start = june98
This site hasn't been updated (though I still have many more photos to add, but you can find an album of photos documenting the CSUSM installation of this project posted here.
Downlowd the Artist's Statement (PDF)
On Exhibition September 17 - November 30
Cal State San Marcos Library
Just adding a few items here as I finish preparing the installation; the site does not yet reflect the complete project.
The installation makes use of materials from Seacoast Greenhouses, our neighbors on Normandy Road. Seacoast went bankrupt almost a year ago, and since then the greenhouses have been empty. A church recently bought the property, and with someone now in the residence the vandalism has subsided. I was lucky to find materials that I could reuse for this exhibit, as it reflects the way many of these buildings are maintained.
The important thing that artists can offer their communities is their ability to notice what others haven’t. It’s as if I’m walking viewers around my neighborhood and pointing things out. The design of the trusses, the beauty of repetition, the simplicity, the ingenious use of materials, the subtle changes in color as the sun shifts, the mechanisms.
Encinitas is officially called “The Flower Capital of The World.” This slogan will have to be changed soon as the greenhouses disappear from the landscape. And their designs will disappear too. If the city can’t save the industry can they save the design? Why can’t the city begin to integrate design elements from the greenhouses into public works. For example, a large park with sports facilities is going in where over 40 acres of greenhouses once stood. Can the city be creative in it’s thinking and request that the architecture include elements of greenhouse design. Imagine a swim complex or gymnasium with the repetitive peaks of the greenhouses reflected in it’s roof line, or a picnic shelter in a greenway with scissor trusses and a peak open to the ocean breeze. Will Encinitas end up with a historical exhibit ? “Our Floriculture Past” “Visit a working greenhouse, see how our famous local industry worked.”
They are the epitome of “form follows function,” minimalist, ingenious.
An artificial nature. The flowers reseed and grow on their own, the torn plastic allowing the rain and sun to do their job.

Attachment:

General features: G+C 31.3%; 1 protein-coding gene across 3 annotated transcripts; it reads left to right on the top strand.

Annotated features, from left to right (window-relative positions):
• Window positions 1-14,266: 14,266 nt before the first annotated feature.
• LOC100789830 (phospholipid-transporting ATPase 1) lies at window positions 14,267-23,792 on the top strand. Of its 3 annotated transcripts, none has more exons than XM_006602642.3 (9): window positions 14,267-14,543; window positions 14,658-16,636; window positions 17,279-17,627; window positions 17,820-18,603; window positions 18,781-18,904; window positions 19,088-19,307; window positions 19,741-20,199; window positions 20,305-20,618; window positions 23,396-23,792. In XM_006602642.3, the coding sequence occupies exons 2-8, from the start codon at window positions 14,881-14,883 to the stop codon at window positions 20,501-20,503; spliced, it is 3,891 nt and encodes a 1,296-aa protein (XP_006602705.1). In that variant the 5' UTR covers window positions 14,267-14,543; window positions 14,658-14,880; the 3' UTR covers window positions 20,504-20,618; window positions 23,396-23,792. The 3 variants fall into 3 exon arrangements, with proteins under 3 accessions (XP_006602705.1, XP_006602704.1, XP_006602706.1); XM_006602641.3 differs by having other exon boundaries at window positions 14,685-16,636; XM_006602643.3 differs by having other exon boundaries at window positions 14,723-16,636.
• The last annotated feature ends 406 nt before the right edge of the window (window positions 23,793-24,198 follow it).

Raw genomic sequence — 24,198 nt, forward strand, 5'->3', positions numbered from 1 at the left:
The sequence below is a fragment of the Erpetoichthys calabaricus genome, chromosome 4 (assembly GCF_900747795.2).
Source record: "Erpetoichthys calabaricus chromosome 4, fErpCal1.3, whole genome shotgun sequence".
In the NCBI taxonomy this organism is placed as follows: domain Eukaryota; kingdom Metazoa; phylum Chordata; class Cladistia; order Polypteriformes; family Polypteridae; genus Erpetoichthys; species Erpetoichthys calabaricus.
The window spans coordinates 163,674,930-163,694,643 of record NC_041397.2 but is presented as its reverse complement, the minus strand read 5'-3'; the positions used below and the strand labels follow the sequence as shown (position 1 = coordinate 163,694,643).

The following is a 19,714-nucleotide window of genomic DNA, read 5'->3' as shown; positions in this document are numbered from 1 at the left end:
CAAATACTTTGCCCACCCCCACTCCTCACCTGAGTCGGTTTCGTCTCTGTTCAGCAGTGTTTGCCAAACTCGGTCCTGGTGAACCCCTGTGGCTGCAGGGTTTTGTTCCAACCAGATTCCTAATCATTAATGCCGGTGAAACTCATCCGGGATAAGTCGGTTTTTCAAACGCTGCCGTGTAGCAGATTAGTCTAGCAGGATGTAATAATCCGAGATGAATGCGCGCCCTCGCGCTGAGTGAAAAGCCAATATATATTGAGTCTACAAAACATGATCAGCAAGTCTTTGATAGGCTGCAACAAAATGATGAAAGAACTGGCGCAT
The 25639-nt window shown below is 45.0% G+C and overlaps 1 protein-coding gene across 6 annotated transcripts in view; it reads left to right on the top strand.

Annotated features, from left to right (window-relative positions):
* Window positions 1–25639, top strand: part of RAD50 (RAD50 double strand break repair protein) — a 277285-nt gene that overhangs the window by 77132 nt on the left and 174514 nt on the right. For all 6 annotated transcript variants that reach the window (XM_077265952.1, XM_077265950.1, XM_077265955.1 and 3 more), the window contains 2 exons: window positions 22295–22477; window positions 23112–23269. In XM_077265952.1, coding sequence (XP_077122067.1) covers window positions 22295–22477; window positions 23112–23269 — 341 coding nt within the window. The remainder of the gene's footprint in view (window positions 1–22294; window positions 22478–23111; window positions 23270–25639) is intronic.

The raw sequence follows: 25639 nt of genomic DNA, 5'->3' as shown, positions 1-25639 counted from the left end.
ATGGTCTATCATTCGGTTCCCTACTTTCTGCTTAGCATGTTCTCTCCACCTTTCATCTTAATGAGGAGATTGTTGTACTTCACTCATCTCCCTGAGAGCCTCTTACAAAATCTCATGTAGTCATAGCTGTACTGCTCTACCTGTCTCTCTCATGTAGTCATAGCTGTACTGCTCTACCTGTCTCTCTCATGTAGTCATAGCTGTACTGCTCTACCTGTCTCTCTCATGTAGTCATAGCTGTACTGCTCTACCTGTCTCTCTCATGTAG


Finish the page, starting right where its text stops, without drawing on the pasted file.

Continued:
Books to accompany exhibit:
The Interpretation of Ordinary Landscapes: geographical essays- D. W. Meinig
Rings of Saturn - W.G. Sebald
The Lure Of The Local: Senses Of Place In A Multicentered Society - Lucy R. Lippard
Holy Land: a suburban memoir - D.J. Waldie
Rural Studio: Samuel Mockbee and an architecture of decency - Andrea Oppenheimer Dean
Profiles in Flowers: the story of San Diego County Floriculture - Robert Melvin
Juke Joint: photographs - Birney Imes
Irresistible Decay:ruins reclaimed - Roth, Lyons, Merewether
Greenhouse architecture : a general bibliography - Florita Z. Louis de Malave
A Spatial Analysis of the Floriculture Industry in Northern San Diego County - Charles Coffin
Greenhouse Operation and Management - Paul Nelson
A Case Study on the Global Cut Flower Trade: San Diego, California and Baja California, Mexico - Stephanie Seraydarian
I recently read "Holy Land: A Suburban Memoir" by D.J. Waldie. An interesting book about growing up in the early suburbs of Los Angeles. I'm trying to come to terms with the changes in my community. With the rise of electricity, water, and tax rates many greenhouse growers are selling their properties. These of course are being developed into upper-class housing, often called "estates", though they have no estate of their own to speak of, barely a yard around the oversized stucco homes.
This project has been put on hold for the time being. Concentrating on some other projects, in particular A Thin Veneer. I hope to come back to this soon - before they're gone.
Notes from April 99 show
This is, so far, a very straightforward documentation of commercial greenhouse architecture in Encinitas. I've grown up literally surrounded by these buildings and have developed a great affection for them as an architectural style. Though there is still a great deal of acreage still devoted to this industry in Encinitas, they are being torn down at an increasing rate as property values increase. Though they are simple industrial buildings, I think we attach a particular nostalgia to their presence because they grow flowers; we long for the "nature" they produce in an increasingly developed region.
Some of the ideas I'm thinking about:
· nostalgia for "nature"
· industry of nature
· cheap, vernacular architecture
· the pastoral view
· loss of the local
December 6, 1998